For simplicity, the risk-free rate of interest (the Treasury bill rate, say) is set at 0 percent. Do not be alarmed; this doesn’t affect the conclusions at all. To simplify, we look at stocks and bonds for which only two things can happen in the future. They can either go up to a single value or down to a single value. To maintain the no free lunch market, any dollar of cash flow in the up state always has a present worth of $0.35 and any dollar of cash flow in the down state always has a present worth of $0.65. Money is worth more in the down state because it represents hard times and there is less income, but the conclusions would not be altered if we changed these numbers as long as we use them consistently. There are some other simplifications that I will not spell out.
Suppose there is a company whose current market value is $128.50 and that in the future (at some one time), the value can either rise to $200 or fall to $90. There is a good state and a bad state of the world, like boom or bust. To check the arithmetic, notice that the present value of 128.50 = 0.35(200) + 0.65(90).
Let us imagine that the company is an unlimited liability company financed by both stocks and bonds. If its liability is unlimited, then the bonds have no risk. The bondholders can always recover their money because they can assess the company owners personally.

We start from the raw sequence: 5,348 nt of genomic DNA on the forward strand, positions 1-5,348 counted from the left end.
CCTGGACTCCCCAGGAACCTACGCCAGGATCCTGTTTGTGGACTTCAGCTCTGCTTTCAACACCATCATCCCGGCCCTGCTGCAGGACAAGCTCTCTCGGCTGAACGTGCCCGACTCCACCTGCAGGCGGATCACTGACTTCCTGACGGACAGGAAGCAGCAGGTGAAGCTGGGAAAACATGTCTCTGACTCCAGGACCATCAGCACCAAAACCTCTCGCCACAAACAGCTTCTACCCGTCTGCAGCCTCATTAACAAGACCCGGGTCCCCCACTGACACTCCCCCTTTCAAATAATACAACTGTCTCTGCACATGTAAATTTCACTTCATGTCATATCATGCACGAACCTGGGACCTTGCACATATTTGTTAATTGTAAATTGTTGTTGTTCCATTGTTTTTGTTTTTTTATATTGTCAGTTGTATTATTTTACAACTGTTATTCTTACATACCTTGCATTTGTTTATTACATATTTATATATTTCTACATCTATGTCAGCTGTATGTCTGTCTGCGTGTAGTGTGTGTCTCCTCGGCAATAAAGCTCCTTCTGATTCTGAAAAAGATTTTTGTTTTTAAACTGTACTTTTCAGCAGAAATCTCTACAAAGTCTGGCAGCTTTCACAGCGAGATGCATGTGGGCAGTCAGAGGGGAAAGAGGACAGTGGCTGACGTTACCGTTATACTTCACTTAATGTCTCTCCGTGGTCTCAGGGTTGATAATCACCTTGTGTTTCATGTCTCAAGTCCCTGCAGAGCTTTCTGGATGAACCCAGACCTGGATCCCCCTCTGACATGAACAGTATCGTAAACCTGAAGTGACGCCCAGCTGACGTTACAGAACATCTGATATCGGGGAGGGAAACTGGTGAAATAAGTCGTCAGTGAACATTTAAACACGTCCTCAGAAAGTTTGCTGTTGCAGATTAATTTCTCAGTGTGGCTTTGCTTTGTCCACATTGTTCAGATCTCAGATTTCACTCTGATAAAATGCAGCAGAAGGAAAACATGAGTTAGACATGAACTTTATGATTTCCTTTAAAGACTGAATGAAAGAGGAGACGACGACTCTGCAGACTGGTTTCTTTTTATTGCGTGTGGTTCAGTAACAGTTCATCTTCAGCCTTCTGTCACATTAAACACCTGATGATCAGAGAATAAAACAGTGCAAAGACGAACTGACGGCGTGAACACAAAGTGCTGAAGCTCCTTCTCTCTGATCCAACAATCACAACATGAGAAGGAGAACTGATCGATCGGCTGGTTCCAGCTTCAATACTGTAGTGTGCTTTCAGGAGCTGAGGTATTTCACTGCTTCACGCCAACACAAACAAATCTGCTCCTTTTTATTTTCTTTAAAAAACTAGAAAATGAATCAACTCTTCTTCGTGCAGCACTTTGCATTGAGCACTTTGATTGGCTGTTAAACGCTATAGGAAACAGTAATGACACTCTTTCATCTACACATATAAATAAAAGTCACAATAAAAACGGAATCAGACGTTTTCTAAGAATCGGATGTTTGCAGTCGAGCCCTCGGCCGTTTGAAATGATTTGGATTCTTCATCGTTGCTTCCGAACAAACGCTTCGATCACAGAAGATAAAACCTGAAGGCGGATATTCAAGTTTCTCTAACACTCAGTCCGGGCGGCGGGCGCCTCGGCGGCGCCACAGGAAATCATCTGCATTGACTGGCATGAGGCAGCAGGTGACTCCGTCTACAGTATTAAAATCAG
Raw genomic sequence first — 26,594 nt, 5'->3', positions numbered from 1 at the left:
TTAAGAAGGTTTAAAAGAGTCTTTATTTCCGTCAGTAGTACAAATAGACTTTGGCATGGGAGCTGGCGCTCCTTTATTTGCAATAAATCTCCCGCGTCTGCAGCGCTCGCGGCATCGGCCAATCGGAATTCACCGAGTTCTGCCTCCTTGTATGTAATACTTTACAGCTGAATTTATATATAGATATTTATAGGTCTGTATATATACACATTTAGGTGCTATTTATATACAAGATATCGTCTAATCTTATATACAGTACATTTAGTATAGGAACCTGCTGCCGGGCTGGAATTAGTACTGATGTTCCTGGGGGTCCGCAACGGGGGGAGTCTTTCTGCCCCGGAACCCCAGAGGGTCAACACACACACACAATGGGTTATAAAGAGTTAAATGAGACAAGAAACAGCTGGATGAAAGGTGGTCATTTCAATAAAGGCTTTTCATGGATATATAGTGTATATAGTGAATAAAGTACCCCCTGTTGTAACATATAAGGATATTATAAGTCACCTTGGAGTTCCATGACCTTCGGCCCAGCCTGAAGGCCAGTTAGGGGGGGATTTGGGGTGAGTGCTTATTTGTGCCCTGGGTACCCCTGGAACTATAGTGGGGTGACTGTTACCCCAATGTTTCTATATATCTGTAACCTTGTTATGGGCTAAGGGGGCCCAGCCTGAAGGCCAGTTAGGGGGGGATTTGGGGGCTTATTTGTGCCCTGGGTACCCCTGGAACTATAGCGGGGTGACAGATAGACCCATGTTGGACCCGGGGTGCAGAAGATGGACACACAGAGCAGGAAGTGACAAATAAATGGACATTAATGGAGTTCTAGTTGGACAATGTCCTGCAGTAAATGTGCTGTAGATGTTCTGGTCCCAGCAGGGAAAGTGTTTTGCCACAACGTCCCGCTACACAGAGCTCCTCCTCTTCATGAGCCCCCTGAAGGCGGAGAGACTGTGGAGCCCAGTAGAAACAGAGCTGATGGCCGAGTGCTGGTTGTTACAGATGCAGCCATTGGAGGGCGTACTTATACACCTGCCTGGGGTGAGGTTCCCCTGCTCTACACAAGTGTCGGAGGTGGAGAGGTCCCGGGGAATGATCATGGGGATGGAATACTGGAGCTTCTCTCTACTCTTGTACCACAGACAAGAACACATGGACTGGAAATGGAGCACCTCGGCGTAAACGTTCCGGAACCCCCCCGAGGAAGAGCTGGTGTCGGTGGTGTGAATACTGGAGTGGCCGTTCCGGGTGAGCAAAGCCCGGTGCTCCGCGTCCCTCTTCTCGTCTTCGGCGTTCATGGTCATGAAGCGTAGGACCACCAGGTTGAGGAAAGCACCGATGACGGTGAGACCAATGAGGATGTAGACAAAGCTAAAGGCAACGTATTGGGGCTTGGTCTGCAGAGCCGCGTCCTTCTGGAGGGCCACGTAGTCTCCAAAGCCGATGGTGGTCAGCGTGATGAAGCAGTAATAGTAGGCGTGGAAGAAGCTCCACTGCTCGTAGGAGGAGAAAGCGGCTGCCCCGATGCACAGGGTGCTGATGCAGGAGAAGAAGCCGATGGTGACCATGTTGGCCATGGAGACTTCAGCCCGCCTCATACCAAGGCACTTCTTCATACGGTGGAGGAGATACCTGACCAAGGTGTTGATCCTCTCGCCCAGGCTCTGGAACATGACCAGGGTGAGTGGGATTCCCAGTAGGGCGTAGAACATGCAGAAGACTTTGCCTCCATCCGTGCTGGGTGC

That’s worth repeating because it’s so uncommon. Unlimited stockholder liability means that the company’s bonds have no risk of loss even if the company goes bankrupt. The bondholders will take what’s owed them from the personal assets of the stockholders. A stockholder can lose more than his initial investment.
I posit that the risk-free debt of this company is now worth $100. This means that next period it pays off $100 no matter whether the stock rises or falls. This is because the debt has no risk — it surely pays off $100 — and because the interest rate is 0.
The unlimited liability stock has to be worth $28.5 because 100 + 28.5 = 128.50; market value is preserved. This stock pays off $100 in the good state, because the firm’s total payoff in boom times is $200 = $100 + $100. In the bad state, the stock is bankrupt. The bondholders take the $90 worth of firm assets. The stockholders dig into their pockets to pay the other $10 that they owe. That’s their personal liability. The payoffs of the stock are thus $100 in the good state and —$10 in the bad state. That negative sign is what unlimited liability is all about. Owning the unlimited liability stock creates a stockholder liability or payout in the bad state.
Now I will show how to convert this position into a limited liability position using only financial actions. There are many possibilities. The target I choose is a capital structure in which there is a risky bond that pays off $100 in the good state and $90 in the bad state. These bonds are worth $93.5, because 93.5 = 0.35(100) + 0.65(90). In the good state, they pay off at par of $100, but in the bad state they pay off only $90, which is all that the company is worth. In other words, the assets of the bankrupt company go to the risky bondholder but he does not get back all his initial investment of $93.5.